“When I look at all the things he has done, I wonder how he had the time,” said Ken Washington as he introduced Wolfe. “And the icing on this community service cake, the eternal flame War Memorial on Pittsburgh Street was his idea.”
Dull practiced dentistry in Connellsville from 1927 until 1975.
“It was difficult starting a dental practice at the start of the Depression and he once took a chicken as payment for pulling a tooth,” Wolfe said. “My grandfather embraced progress and wanted better for the city of Connellsville.
“My dad says the harder you work, the luckier you become, so I guess J. Harold Dull was the luckiest man around,” Wolfe said.
Wilmer Burkholder, a 1932 graduate of Connellsville High School and a longtime teacher and track coach, also holds the distinction of serving as a teacher for 35 years without missing a single day of work. He passed away in 1970 and his son Dale accepted the plaque in his father’s honor.
Dale Burkholder said he was starting to develop asthma when he started high school, but since his father coached track, he thought he should try out for the track team.
“My father was very fair with the guys who tried out. On the third day we were going up Springfield Pike and he said ‘Son, I’m going to have to kick you off my track team.’ My own father!” Dale Burkholder said with a smile.
Dr. Daniel Taylor, who graduated in 1951 from Connellsville, came back to teach in the district for a period of time.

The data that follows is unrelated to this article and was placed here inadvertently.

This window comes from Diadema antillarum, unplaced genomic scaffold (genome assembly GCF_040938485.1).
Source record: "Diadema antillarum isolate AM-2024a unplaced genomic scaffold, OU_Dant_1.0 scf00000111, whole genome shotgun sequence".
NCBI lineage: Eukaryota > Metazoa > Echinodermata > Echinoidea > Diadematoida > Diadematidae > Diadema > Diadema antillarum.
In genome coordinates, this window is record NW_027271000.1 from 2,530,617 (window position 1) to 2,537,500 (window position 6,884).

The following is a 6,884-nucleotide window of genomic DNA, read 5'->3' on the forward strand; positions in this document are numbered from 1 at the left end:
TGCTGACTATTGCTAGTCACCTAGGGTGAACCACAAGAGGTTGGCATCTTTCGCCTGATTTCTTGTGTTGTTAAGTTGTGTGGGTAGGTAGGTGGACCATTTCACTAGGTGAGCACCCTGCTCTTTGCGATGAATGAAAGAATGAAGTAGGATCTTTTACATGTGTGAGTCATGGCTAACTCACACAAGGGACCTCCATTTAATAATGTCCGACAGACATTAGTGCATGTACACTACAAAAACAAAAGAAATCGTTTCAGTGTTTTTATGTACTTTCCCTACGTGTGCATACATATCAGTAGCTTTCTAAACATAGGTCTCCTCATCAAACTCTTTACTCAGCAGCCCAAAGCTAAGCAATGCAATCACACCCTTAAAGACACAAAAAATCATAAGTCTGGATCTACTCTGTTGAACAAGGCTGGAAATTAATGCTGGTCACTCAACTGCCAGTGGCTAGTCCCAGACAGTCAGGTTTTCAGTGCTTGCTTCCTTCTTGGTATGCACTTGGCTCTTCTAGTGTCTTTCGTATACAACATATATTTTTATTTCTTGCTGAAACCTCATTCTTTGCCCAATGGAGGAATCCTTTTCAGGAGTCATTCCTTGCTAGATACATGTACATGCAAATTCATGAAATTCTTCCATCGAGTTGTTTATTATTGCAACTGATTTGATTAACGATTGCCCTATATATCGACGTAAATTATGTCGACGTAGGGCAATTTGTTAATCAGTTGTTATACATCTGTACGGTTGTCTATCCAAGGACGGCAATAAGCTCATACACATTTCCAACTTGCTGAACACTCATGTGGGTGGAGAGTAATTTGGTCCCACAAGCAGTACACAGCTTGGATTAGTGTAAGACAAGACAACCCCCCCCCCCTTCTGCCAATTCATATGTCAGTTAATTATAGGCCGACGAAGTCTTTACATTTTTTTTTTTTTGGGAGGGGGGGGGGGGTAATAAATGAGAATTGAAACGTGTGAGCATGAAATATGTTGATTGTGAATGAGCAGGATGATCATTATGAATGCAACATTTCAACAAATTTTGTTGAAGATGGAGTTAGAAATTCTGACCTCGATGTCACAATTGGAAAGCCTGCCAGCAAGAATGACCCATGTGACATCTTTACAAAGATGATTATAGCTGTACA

His career also led him to the State Superintendent of Education position for West Virginia.
He was appointed by President Jimmy Carter as the First Assistant Secretary for Adult and Vocational Education when the U.S. Department of Education was first established. Taylor said education was always stressed in his home as a child.
“My mother was a school teacher and my dad worked on the railroad. He only went through eighth grade, so he was very supportive of us completing high school,” Taylor said.
Taylor said that thanks to the G.I. Bill, he and his siblings also had the opportunity to go to college. Taylor was emotional as he recalled his parents and siblings.
“My only surviving brother is 91 years old. He served in World War II with the occupying forces. He lives in Monterey, Calif., and can no longer travel. If my late wife were here and heard about this, she would have said ‘You? Are you sure it’s you?’” Taylor said.
Though many family members have passed away, Taylor was still surrounded by friends and family, including a two-year-old great-grandson he hopes will some day remember the event.
“This is a wonderful tribute to Connellsville High School,” Taylor said of the Hall of Fame.
The final inductee never attended Connellsville schools and never taught in the district, but has been a part of the Connellsville Falcon Basketball program since 1967.
“Maybe being part of an organization is no big deal, but when you multiply it by 51 years, it becomes a big deal,” McLuckey said as he introduced Anthony Polidora.
“When he came to Connellsville, he got involved in basketball, not the way most people do as parents of players, but as someone who loved basketball,” he added.
McLuckey said Polidora has been the one constant with the team, no matter who was coaching, no matter whether the team was winning or losing. Polidora helped form the original Falcon Boys Basketball Association and has been its leading fundraiser over the years.
“I’ve met some wonderful players, coaches and parents,” Polidaro said in the briefest acceptance speech of the night.
The inductees were then taken in classic cars to Connellsville Stadium where they were recognized prior to the Friday night football game.
Christine Haines is a staff writer with the Daily Courier. She can be reached at 724-628- 2000, ext. 116 or firstname.lastname@example.org.